The social infrastructure of Co-spaces: Home, work, and sociable places for digital nomads

Ahreum Lee, Austin L. Toombs, Ingrid Erickson, David Nemer, Yu Shen Ho, Eunkyung Jo, Zhuang Guo

Research output: Contribution to journalArticlepeer-review

24 Scopus citations


The rise of co-working and co-living spaces, as well as related shared spaces such as makerspaces and hackerspaces—a group we refer to as various types of “co-spaces”—has helped facilitate a parallel expansion of the “digital nomad (DN)” lifestyle. Digital nomads, colloquially, are those individuals that leverage digital infrastructures and sociotechnical systems to live location-independent lives. In this paper, we use Oldenburg’s framework of a first (home), second (work), and third (social) place as an analytical lens to investigate how digital nomads understand the affordance of these different types of spaces. We present an analysis of posts and comments on the ‘/r/digitalnomad’ subreddit, a vibrant online community where DNs ask questions and share advice about the different types of places and amenities that are necessary to pursue their digital nomad lifestyle. We found that places are often assessed positively or negatively relative to one primary characteristic: either they provide a means for nomads to maintain a clear separation between the social and professional aspects of their lives, or they provide a means to merge these aspects together. Digital nomads that favor the first type of place tend to focus on searching for factors that they feel will promote their own work productivity, whereas DNs that favor the second type of place tend to focus on factors that they feel will allow them to balance their work and social lives. We also build on linkages between the notion of a third place and the more recent theoretical construct of social infrastructure. Ultimately, we demonstrate how DNs’ interests in co-spaces provide a kind of edge-case for CSCW and HCI scholars to explore how sociotechnical systems, such as variants of co-spaces, inform one another as well as signify important details regarding new ways of living and engaging with technology.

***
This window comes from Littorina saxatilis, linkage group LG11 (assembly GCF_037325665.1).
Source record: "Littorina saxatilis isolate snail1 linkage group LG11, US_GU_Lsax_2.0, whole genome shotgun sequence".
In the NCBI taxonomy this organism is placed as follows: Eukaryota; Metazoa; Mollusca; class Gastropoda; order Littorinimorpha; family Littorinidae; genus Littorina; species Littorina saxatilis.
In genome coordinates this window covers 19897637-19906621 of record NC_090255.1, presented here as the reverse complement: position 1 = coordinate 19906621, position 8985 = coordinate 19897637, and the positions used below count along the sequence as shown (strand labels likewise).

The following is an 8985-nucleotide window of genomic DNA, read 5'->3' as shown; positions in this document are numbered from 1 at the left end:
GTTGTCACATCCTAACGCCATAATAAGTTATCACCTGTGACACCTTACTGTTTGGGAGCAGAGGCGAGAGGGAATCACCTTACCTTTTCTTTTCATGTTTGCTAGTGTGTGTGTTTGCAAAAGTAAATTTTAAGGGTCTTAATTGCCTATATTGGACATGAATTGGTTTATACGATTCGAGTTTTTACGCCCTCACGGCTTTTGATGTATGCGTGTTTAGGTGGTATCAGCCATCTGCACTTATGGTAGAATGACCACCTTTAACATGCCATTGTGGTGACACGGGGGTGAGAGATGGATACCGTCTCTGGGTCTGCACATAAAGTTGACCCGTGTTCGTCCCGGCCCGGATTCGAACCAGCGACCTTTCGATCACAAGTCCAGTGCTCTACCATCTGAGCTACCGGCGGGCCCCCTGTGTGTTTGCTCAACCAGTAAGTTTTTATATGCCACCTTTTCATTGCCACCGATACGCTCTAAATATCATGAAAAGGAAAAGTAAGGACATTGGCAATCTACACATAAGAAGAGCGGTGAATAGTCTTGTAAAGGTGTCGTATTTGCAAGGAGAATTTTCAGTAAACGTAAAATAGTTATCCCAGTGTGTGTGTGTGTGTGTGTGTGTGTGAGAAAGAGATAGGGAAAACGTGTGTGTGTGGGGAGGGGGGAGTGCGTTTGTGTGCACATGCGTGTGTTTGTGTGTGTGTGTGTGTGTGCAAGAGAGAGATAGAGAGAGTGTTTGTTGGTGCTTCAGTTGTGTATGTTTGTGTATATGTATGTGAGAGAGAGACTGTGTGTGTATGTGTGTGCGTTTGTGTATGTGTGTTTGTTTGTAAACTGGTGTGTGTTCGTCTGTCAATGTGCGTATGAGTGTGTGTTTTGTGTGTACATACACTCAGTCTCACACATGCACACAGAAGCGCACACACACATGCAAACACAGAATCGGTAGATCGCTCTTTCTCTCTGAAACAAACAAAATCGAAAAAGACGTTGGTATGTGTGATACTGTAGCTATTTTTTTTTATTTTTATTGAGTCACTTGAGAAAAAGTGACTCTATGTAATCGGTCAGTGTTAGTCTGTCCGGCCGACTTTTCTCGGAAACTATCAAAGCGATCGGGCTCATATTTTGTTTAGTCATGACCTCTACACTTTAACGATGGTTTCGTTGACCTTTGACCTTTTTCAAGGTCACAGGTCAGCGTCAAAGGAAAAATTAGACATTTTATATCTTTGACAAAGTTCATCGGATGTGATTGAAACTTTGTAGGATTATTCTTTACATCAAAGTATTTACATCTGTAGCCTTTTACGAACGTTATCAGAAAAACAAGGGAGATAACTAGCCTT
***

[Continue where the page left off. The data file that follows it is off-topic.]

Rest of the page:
Original languageEnglish (US)
Article number142
JournalProceedings of the ACM on Human-Computer Interaction
Issue numberCSCW
StatePublished - Nov 2019


  • Co-living
  • Co-spaces
  • Co-working spaces
  • Digital nomads
  • Physical communities
  • Social infrastructures
  • Work and life balance

ASJC Scopus subject areas

  • Social Sciences (miscellaneous)
  • Human-Computer Interaction
  • Computer Networks and Communications


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